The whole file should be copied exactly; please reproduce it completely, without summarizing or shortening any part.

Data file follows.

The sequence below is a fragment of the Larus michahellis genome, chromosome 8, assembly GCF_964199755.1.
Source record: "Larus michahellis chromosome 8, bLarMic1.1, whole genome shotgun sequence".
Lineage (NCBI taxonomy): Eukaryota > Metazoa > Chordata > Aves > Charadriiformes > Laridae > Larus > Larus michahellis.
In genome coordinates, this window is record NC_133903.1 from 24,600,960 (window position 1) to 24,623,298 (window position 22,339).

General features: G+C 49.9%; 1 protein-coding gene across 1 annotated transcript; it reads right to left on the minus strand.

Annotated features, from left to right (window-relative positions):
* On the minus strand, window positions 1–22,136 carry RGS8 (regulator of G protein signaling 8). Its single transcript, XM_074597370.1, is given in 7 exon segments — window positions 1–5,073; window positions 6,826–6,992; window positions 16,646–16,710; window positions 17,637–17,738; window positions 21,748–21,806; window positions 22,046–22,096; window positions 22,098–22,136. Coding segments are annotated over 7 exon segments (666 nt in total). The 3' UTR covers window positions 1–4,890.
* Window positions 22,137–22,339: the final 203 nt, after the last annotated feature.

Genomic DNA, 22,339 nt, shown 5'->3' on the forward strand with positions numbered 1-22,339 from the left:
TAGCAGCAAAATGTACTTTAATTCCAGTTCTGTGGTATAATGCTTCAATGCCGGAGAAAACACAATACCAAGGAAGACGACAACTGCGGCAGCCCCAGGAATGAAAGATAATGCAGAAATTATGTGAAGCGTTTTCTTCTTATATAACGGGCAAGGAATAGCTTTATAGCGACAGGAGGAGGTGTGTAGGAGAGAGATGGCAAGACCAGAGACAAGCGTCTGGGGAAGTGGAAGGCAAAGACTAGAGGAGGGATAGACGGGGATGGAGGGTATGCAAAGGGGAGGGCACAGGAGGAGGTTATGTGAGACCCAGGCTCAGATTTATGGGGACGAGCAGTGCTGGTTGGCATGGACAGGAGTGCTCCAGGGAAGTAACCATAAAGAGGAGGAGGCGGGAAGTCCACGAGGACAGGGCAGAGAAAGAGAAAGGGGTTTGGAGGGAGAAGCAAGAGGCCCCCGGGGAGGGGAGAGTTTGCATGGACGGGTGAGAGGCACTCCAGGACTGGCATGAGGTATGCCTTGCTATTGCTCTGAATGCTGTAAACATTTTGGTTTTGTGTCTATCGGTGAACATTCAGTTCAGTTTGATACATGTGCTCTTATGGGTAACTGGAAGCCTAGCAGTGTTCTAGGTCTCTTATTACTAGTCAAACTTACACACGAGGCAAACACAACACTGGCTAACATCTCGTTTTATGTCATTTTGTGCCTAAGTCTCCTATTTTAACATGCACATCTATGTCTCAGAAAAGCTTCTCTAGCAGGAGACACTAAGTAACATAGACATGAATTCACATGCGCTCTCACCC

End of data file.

The sequence below is a fragment of the Larus michahellis genome, chromosome 8, assembly GCF_964199755.1.
Source record: "Larus michahellis chromosome 8, bLarMic1.1, whole genome shotgun sequence".
Lineage (NCBI taxonomy): Eukaryota > Metazoa > Chordata > Aves > Charadriiformes > Laridae > Larus > Larus michahellis.
In genome coordinates, this window is record NC_133903.1 from 24,600,960 (window position 1) to 24,623,298 (window position 22,339).

General features: G+C 49.9%; 1 protein-coding gene across 1 annotated transcript; it reads right to left on the minus strand.

Annotated features, from left to right (window-relative positions):
* On the minus strand, window positions 1–22,136 carry RGS8 (regulator of G protein signaling 8). Its single transcript, XM_074597370.1, is given in 7 exon segments — window positions 1–5,073; window positions 6,826–6,992; window positions 16,646–16,710; window positions 17,637–17,738; window positions 21,748–21,806; window positions 22,046–22,096; window positions 22,098–22,136. Coding segments are annotated over 7 exon segments (666 nt in total). The 3' UTR covers window positions 1–4,890.
* Window positions 22,137–22,339: the final 203 nt, after the last annotated feature.

Genomic DNA, 22,339 nt, shown 5'->3' on the forward strand with positions numbered 1-22,339 from the left:
TAGCAGCAAAATGTACTTTAATTCCAGTTCTGTGGTATAATGCTTCAATGCCGGAGAAAACACAATACCAAGGAAGACGACAACTGCGGCAGCCCCAGGAATGAAAGATAATGCAGAAATTATGTGAAGCGTTTTCTTCTTATATAACGGGCAAGGAATAGCTTTATAGCGACAGGAGGAGGTGTGTAGGAGAGAGATGGCAAGACCAGAGACAAGCGTCTGGGGAAGTGGAAGGCAAAGACTAGAGGAGGGATAGACGGGGATGGAGGGTATGCAAAGGGGAGGGCACAGGAGGAGGTTATGTGAGACCCAGGCTCAGATTTATGGGGACGAGCAGTGCTGGTTGGCATGGACAGGAGTGCTCCAGGGAAGTAACCATAAAGAGGAGGAGGCGGGAAGTCCACGAGGACAGGGCAGAGAAAGAGAAAGGGGTTTGGAGGGAGAAGCAAGAGGCCCCCGGGGAGGGGAGAGTTTGCATGGACGGGTGAGAGGCACTCCAGGACTGGCATGAGGTATGCCTTGCTATTGCTCTGAATGCTGTAAACATTTTGGTTTTGTGTCTATCGGTGAACATTCAGTTCAGTTTGATACATGTGCTCTTATGGGTAACTGGAAGCCTAGCAGTGTTCTAGGTCTCTTATTACTAGTCAAACTTACACACGAGGCAAACACAACACTGGCTAACATCTCGTTTTATGTCATTTTGTGCCTAAGTCTCCTATTTTAACATGCACATCTATGTCTCAGAAAAGCTTCTCTAGCAGGAGACACTAAGTAACATAGACATGAATTCACATGCGCTCTCACCC